Local Economic and Employment Development (LEED Programme)

Action Space for Strengthening entrepreneurship - Entrepreneurship skills and culture


  • Adopt a programme-driven approach
    In policies, programmes and instruments, structures appear to be imposed and very few initiatives truly originate in the communities or as a result of the communities’ needs. To inject dynamism into the entrepreneurial system, there must be room for new, private initiatives to emerge. If the present dynamic is not reversed, there is a danger that the new generation of entrepreneurs and support staff will depend systematically on central Government funds for their survival. This is not much better than enriching a system of employment insurance or social assistance. The Government should not become the depository for a series of programmes introduced to deal with potential problems.
  • Build an entrepreneurial culture
    Building an entrepreneurial culture involves encouraging a dynamic based on sustainable collective enrichment. It starts from refocusing the general view of entrepreneurship on the work of small firms and their importance, and changing the legal system quickly, so that the market can operate within the rules. It is important to involve the economic community in an extensive campaign to clean up the corruption currently flourishing within its ranks. This requires accountability for all those involved. The answer may be individual or collective entrepreneurship throughout the country. Entrepreneurship is a powerful way of achieving social and economic democracy.
  • Cultivate an entrepreneurial culture
    Encourage champions, successful initiatives and project proponents wherever possible, and capitalise on their success. It is possible to introduce a process that will encourage successful organisations to teach, exchange and extend their projects into other regions or other organisations. This would not only speed up the knowledge transfer process, but would also help forge contacts between stakeholders and take advantage of the experience accumulated by model initiators.
    Moreover, introduce new National Entrepreneurship Contest involving a wide range of entrepreneurial players and recognising a variety of different entrepreneurial projects. This would help capitalise on the entrepreneurial successes of recent years.
    Furthermore, use the media more intensively to enhance the value of entrepreneurship and entrepreneurs and reposition their role in the current economic and political transformation; inform (educate) the population and the entrepreneurial community through ongoing activities in the entrepreneurial system.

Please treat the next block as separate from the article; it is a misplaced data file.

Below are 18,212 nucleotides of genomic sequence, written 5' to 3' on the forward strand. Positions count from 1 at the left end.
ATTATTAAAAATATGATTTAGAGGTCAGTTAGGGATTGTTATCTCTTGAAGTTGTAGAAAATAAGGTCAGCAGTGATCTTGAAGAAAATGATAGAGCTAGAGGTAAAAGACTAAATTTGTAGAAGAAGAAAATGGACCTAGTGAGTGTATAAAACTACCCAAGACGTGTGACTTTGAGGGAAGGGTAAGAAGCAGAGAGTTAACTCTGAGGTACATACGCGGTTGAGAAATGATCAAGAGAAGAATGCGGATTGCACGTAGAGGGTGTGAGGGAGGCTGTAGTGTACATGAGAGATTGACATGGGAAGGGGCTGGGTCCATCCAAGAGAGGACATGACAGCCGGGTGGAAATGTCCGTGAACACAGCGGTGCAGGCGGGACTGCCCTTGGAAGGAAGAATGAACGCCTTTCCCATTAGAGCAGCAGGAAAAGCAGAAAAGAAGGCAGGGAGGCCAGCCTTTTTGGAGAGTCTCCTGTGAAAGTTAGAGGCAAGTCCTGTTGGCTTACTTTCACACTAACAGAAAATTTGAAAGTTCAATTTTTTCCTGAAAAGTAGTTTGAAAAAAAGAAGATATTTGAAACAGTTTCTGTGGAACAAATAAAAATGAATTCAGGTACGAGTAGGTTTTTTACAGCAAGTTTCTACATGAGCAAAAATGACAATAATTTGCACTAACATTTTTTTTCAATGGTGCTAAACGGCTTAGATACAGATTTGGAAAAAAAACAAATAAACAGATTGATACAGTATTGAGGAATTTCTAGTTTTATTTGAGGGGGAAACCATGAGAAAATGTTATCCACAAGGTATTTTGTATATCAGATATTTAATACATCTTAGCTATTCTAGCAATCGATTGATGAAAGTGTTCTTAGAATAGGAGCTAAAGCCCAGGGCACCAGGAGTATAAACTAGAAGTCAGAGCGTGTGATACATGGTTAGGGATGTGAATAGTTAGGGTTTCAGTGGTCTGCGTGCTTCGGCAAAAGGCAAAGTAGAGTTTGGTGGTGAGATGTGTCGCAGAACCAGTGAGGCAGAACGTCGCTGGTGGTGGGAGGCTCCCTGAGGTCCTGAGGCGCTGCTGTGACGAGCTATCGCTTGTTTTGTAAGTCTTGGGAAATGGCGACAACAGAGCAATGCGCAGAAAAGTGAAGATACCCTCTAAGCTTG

Finally, organise events at which stakeholders can gather, discuss and make collective progress. This will speed up the learning process and allow the existing system to reach maturity more quickly (e.g. conference; convey good practices; website).
  • Incorporate entrepreneurship education into the educational system
    Especially in the vocational schools, which have a more practical orientation, either by presenting a range of entrepreneurial models and inviting teachers to use the models that most resemble their own lives, so as to avoid culture shock (e.g. the social economy, cooperatives, environmental micro-firms, etc.) or by introducing different teaching methods that allow students to experiment and learn by solving problems. These methods should encourage creativity, autonomy, tolerance for risk, mutual support and social responsibility, individual commitment and so on.
    It is important to find innovative ways of involving the scientific community and introducing entrepreneurship into the universities as quickly as possible, e.g. by supporting university research in order to create a community of interest and a national movement in university circles towards the development of entrepreneurship knowledge.
    It may also be possible to create an entrepreneurship and small business university.
  • Develop entrepreneurial and managerial skills
    There are different levels of learning, and teaching methods must be adjusted accordingly. The first level is knowledge development. This can be done through a variety of channels, including the media, conferences and so on. There are a host of subject areas that would help enrich the entrepreneurial toolbox: one-off and continuous training, conferences, continuous information, distance education, etc.; good stewardship practices; business ethics; marketing products and services; foreign markets; foreign languages; how to sell, negotiate and get to know customers; case opportunity; accounting and finance; regulations; and etc.
    The second level of learning involves the development of attitudes and skills: continuous training, practical cases, project testing, etc. It has been shown that entrepreneurs, because of their specific profile, would rather learn by starting a real-life project, preferably their own. It is therefore easier to motivate entrepreneurs by offering continuous interactive training that will allow them to develop their own projects.
    The third level of training involves experimentation. This allows entrepreneurs to test their acquired knowledge and use their new skills. Experience is obtained through action and over time, but there are ways of speeding up the process, such as sharing experience through mentoring, coaching and networking. Fostering the development of contacts by setting up groups of entrepreneurs with shared business interests. Even if they are supported by the Government, entrepreneurs will be unable to meet the challenges they now face if they do not have opportunities to talk to their counterparts in other firms.


International Learning Models


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